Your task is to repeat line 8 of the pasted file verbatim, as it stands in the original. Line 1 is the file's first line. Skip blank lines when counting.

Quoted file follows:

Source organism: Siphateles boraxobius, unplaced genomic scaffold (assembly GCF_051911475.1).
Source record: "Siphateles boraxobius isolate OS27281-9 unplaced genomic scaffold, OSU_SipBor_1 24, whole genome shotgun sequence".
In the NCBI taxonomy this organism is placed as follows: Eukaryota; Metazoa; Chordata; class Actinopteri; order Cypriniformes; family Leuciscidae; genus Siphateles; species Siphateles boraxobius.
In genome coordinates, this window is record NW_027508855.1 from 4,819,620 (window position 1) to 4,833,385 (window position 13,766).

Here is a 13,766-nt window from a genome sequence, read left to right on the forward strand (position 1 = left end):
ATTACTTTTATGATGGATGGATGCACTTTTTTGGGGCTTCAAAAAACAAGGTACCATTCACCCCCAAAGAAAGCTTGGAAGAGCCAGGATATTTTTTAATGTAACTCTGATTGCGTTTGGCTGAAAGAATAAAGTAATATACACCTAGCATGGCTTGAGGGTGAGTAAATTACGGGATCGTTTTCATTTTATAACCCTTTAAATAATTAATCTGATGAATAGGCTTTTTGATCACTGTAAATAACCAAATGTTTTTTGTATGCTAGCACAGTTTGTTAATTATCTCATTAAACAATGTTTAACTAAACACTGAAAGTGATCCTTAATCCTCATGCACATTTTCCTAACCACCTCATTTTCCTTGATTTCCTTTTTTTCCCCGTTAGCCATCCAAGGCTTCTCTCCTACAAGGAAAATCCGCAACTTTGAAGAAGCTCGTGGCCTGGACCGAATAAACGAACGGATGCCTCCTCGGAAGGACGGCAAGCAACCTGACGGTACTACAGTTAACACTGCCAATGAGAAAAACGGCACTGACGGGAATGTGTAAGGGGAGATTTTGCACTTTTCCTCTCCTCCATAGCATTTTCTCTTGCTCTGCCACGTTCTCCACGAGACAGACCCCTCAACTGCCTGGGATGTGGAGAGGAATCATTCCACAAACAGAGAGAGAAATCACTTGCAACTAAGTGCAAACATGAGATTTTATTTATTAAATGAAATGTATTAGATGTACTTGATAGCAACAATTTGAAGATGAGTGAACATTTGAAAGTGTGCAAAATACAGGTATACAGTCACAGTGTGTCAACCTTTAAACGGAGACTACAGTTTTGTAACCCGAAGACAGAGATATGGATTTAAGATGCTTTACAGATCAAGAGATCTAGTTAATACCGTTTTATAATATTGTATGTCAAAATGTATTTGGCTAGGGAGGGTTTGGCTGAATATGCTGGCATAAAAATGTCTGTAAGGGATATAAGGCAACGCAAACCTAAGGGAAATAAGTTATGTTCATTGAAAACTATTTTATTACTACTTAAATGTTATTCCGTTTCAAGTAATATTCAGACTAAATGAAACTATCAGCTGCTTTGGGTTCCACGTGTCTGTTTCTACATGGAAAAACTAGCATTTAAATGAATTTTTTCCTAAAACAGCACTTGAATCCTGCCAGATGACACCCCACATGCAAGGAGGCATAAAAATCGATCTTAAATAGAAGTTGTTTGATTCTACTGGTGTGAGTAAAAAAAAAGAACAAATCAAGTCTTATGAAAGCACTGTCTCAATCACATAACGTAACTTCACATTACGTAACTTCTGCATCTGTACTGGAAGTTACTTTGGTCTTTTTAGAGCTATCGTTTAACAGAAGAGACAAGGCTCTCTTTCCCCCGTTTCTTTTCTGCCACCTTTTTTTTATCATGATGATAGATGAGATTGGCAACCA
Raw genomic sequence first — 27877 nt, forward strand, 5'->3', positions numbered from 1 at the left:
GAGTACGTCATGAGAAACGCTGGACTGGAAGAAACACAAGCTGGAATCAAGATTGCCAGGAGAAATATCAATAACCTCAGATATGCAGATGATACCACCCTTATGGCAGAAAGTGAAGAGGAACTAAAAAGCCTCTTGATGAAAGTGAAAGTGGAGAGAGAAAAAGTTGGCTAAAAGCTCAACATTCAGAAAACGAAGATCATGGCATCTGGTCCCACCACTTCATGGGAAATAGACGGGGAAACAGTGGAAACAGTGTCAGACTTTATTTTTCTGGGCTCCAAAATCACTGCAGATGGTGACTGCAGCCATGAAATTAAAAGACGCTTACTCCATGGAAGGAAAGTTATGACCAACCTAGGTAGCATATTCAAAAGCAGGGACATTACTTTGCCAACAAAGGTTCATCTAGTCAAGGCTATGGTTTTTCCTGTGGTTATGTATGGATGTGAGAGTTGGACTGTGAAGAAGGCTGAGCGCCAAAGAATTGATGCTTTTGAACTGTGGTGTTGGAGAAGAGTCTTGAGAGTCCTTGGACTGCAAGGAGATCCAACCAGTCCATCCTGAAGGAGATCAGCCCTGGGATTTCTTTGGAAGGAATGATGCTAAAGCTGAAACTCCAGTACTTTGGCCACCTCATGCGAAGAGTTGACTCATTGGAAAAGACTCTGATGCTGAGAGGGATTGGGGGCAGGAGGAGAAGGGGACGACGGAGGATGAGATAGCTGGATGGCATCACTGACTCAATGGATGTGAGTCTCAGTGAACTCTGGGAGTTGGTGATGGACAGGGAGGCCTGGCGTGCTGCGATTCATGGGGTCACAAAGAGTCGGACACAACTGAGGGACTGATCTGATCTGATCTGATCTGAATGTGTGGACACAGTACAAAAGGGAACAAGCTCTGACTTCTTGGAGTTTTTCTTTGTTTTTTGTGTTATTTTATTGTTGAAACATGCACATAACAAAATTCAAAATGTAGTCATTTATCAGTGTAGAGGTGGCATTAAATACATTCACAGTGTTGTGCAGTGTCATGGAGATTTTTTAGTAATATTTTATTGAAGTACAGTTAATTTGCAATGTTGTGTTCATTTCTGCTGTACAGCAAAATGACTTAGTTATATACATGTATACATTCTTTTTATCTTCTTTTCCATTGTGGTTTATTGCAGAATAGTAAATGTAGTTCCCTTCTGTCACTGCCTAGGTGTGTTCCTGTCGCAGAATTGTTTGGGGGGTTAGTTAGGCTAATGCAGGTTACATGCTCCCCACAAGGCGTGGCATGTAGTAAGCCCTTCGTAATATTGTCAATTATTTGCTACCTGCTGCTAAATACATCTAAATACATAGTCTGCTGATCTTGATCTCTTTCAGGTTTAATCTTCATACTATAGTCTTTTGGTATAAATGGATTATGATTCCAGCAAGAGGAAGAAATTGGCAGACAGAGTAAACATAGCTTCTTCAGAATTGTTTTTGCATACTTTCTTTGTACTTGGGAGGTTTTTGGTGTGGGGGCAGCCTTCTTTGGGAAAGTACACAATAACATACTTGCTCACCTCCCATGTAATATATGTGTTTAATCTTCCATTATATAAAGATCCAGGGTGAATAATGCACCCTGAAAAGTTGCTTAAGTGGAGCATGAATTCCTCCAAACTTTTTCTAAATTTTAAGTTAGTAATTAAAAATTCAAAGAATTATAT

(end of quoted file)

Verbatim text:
GAGTACGTCATGAGAAACGCTGGACTGGAAGAAACACAAGCTGGAATCAAGATTGCCAGGAGAAATATCAATAACCTCAGATATGCAGATGATACCACCCTTATGGCAGAAAGTGAAGAGGAACTAAAAAGCCTCTTGATGAAAGTGAAAGTGGAGAGAGAAAAAGTTGGCTAAAAGCTCAACATTCAGAAAACGAAGATCATGGCATCTGGTCCCACCACTTCATGGGAAATAGACGGGGAAACAGTGGAAACAGTGTCAGACTTTATTTTTCTGGGCTCCAAAATCACTGCAGATGGTGACTGCAGCCATGAAATTAAAAGACGCTTACTCCATGGAAGGAAAGTTATGACCAACCTAGGTAGCATATTCAAAAGCAGGGACATTACTTTGCCAACAAAGGTTCATCTAGTCAAGGCTATGGTTTTTCCTGTGGTTATGTATGGATGTGAGAGTTGGACTGTGAAGAAGGCTGAGCGCCAAAGAATTGATGCTTTTGAACTGTGGTGTTGGAGAAGAGTCTTGAGAGTCCTTGGACTGCAAGGAGATCCAACCAGTCCATCCTGAAGGAGATCAGCCCTGGGATTTCTTTGGAAGGAATGATGCTAAAGCTGAAACTCCAGTACTTTGGCCACCTCATGCGAAGAGTTGACTCATTGGAAAAGACTCTGATGCTGAGAGGGATTGGGGGCAGGAGGAGAAGGGGACGACGGAGGATGAGATAGCTGGATGGCATCACTGACTCAATGGATGTGAGTCTCAGTGAACTCTGGGAGTTGGTGATGGACAGGGAGGCCTGGCGTGCTGCGATTCATGGGGTCACAAAGAGTCGGACACAACTGAGGGACTGATCTGATCTGATCTGATCTGAATGTGTGGACACAGTACAAAAGGGAACAAGCTCTGACTTCTTGGAGTTTTTCTTTGTTTTTTGTGTTATTTTATTGTTGAAACATGCACATAACAAAATTCAAAATGTAGTCATTTATCAGTGTAGAGGTGGCATTAAATACATTCACAGTGTTGTGCAGTGTCATGGAGATTTTTTAGTAATATTTTATTGAAGTACAGTTAATTTGCAATGTTGTGTTCATTTCTGCTGTACAGCAAAATGACTTAGTTATATACATGTATACATTCTTTTTATCTTCTTTTCCATTGTGGTTTATTGCAGAATAGTAAATGTAGTTCCCTTCTGTCACTGCCTAGGTGTGTTCCTGTCGCAGAATTGTTTGGGGGGTTAGTTAGGCTAATGCAGGTTACATGCTCCCCACAAGGCGTGGCATGTAGTAAGCCCTTCGTAATATTGTCAATTATTTGCTACCTGCTGCTAAATACATCTAAATACATAGTCTGCTGATCTTGATCTCTTTCAGGTTTAATCTTCATACTATAGTCTTTTGGTATAAATGGATTATGATTCCAGCAAGAGGAAGAAATTGGCAGACAGAGTAAACATAGCTTCTTCAGAATTGTTTTTGCATACTTTCTTTGTACTTGGGAGGTTTTTGGTGTGGGGGCAGCCTTCTTTGGGAAAGTACACAATAACATACTTGCTCACCTCCCATGTAATATATGTGTTTAATCTTCCATTATATAAAGATCCAGGGTGAATAATGCACCCTGAAAAGTTGCTTAAGTGGAGCATGAATTCCTCCAAACTTTTTCTAAATTTTAAGTTAGTAATTAAAAATTCAAAGAATTATAT